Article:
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a. Bethlehem - the Town's hauler licensing program and procedures should be described in more detail and the method of collection of yard waste in the Town should be clarified (e.g., municipal collection or contracted pickup ion behalf of the Town). . b. Green Island - the destination facility for yard waste collected by the Village should be identified along with clarification as to why metals are not included in the curbside collection program. . c. Guilderland - the description of the Town's programs related to yard waste where it is indicated that leaves, grass, trees and brush collected by the Town is transported to the transfer station and "turned into mulch" needs clarification as to the process employed at the transfer station for processing this material and its regulatory status. More information needs to be provided about the statement "When possible asphalt is recycled and reused!' Such as how, when, where and in what quantities. Additionally, the method of collection of yard waste in the Town should be clarified (e.g., municipal c.ollection or contracted pickup ion behalf of the Town). d. Knox - the discrepancy between Table 3-1which indicates there is no private collection in the Town and the text in this section that indicates there is' needs to be rectified. It is indicated that Town burns yard waste collected at the transfer station. Please clarify the Town's current practices for yard waste management at the transfer station. e. Rensselaer- the description of the City of Rensselaer program is extremely limited and required enhancement. f. Rensselaerville->- the discrepancy between Table 31which indicates there is no private collection in the Town and the text in this section that indicates there is needs to be rectified .. It is indicated that Town has no formal yard waste program and it is mostly managed by residents on their own property. Please clarify the Town's current practices for yard waste management from commercial establishments. g. Voorheesville ~ The description of the Villages program related to yard waste where it is indicated that it is collected.by the Village and "is transported to several different businesses for use in compo sting" needs clarification as to the quantities and regulatory status of the businesses. h. Watervliet - clarification as to why metals are not included in the single stream curbside collection program should be provided. i. Westerlo - it is indicated that Town burns yard waste collected at the transfer station and has no yard waste program as it is mostly managed by residents 'on their own property. Please clarify the Town's current practices for yard waste management at the transfer station and clarify the Town's current practices for yard waste management from commercial establishments. 36. Section 3.1.2 - Commercial, Industrial and Institutional (CIl) MSW. includes information on solid waste collection, recycling and disposal practices of hospitals, state government and some unspecified "large crr waste generators," It does not appear to, and should, specifically include the collection, recycling, and disposal practices of schools or school districts, colleges and universities, hotels and motels, multi-unit residences, large retail establishments such as shopping malls and supercenters, food processors, and the Port of Albany. 37. In section 3.2 - C&D Collection and Management Practices, the text and calculations should be adjusted to reflect the complete inventory of C&D debris as discussed previously and to consistently characterize C&D debris used as ADC at the landfill here and throughout the plan as materials landftlled. .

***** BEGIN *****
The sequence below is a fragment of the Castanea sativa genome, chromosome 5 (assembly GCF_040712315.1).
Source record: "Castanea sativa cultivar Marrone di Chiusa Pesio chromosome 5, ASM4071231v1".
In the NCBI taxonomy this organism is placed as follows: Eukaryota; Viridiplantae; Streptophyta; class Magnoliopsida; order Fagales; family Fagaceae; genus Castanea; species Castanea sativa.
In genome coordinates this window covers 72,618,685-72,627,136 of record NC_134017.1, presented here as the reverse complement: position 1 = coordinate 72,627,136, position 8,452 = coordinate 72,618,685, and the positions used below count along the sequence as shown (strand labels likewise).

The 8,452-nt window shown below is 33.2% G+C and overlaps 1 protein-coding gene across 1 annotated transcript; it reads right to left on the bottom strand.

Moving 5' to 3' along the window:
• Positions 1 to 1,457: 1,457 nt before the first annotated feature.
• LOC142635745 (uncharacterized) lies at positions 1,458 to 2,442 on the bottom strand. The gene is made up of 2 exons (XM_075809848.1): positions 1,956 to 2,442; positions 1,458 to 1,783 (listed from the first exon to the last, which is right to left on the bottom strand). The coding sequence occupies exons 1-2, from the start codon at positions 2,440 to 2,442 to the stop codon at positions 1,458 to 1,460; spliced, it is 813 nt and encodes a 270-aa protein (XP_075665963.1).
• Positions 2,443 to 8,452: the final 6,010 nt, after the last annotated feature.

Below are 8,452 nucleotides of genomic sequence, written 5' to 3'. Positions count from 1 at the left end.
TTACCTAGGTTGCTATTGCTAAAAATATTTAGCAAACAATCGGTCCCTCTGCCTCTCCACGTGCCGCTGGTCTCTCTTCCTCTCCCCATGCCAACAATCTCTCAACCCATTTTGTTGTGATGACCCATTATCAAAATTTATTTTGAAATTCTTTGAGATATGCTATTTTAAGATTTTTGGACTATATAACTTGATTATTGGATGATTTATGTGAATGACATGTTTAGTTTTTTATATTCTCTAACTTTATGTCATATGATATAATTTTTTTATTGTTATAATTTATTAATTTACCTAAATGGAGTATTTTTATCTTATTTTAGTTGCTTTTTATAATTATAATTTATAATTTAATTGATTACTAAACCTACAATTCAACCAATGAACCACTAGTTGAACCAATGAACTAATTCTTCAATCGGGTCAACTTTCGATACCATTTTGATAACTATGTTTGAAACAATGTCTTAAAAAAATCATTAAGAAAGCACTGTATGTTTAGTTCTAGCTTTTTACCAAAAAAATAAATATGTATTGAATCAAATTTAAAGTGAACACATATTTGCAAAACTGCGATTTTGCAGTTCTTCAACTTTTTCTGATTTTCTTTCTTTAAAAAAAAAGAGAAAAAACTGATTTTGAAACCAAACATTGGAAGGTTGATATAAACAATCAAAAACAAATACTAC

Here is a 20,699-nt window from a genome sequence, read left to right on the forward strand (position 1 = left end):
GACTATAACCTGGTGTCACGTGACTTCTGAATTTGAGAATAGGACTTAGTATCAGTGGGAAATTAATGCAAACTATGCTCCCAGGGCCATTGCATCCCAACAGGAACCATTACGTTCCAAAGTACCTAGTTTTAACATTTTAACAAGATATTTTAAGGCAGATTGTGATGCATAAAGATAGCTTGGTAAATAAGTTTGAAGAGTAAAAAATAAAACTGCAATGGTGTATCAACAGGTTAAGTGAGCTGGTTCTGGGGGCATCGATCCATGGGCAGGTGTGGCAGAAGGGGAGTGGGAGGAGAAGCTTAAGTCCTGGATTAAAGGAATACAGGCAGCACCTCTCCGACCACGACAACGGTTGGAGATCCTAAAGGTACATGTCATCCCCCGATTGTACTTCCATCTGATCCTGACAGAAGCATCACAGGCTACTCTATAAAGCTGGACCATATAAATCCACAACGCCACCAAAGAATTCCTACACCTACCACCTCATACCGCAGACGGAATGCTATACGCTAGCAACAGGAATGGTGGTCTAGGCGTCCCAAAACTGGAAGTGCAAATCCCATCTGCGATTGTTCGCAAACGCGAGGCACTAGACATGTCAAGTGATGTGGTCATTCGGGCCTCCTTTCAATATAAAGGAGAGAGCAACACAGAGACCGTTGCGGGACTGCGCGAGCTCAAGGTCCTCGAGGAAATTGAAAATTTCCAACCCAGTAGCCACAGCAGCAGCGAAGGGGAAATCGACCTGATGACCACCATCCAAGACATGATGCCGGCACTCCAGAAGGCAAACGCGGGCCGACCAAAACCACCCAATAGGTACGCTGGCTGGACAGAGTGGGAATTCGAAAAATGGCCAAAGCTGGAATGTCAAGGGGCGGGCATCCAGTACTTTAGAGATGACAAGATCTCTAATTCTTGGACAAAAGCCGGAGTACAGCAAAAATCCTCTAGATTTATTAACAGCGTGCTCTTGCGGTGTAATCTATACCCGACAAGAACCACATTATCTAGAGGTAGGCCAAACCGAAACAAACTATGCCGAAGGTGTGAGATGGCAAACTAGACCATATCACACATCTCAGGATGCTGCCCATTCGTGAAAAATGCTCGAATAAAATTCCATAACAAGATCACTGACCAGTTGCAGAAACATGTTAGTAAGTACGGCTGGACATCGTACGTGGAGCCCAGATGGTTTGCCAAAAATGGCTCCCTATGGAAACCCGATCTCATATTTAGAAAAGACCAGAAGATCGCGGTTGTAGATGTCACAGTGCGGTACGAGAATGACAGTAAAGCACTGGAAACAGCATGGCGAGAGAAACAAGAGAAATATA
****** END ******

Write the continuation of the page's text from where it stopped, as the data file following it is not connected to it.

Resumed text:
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38. It is stated on page 3-11 in section 3.4 - Solid Waste Management Inventory, that "Achievement of the other primary goal of the new LSWMP, to minimize the amount of solid waste requiring disposal, may help to extend the useful life of the Eastern Expansion beyond 2016." A discussion as to whether or not an evaluation was performed as to the impact of restricting the amount of out of planning unit waste received at the landfill as a tool to extend the usefu1life of the Eastern Expansion beyond 2016 and if not, such an evaluation should be performed. 39. The facility discussions in section 3.4 requires updating as well as the list of facilities in Table 3-3 as much of that information was dated when received and should be updated with current information.
40. A description

of the management of animal mortalities in the planning unit such as road kill, slaughter waste or other non-farm related animal mortalities or parts should be described,

41. Chapter 3 describes the existing solid waste management practices and Chapter 4 describes materials recovery and recycling efforts currently underway in the planning unit. In neither chapter. did we find a description of public education efforts promoting the benefits of reuse and recyc1ables recovery efforts nor did we find a description of the companion enforcement efforts. A discussion of the public education and enforcement efforts needs to be included in one of these chapters. Chapter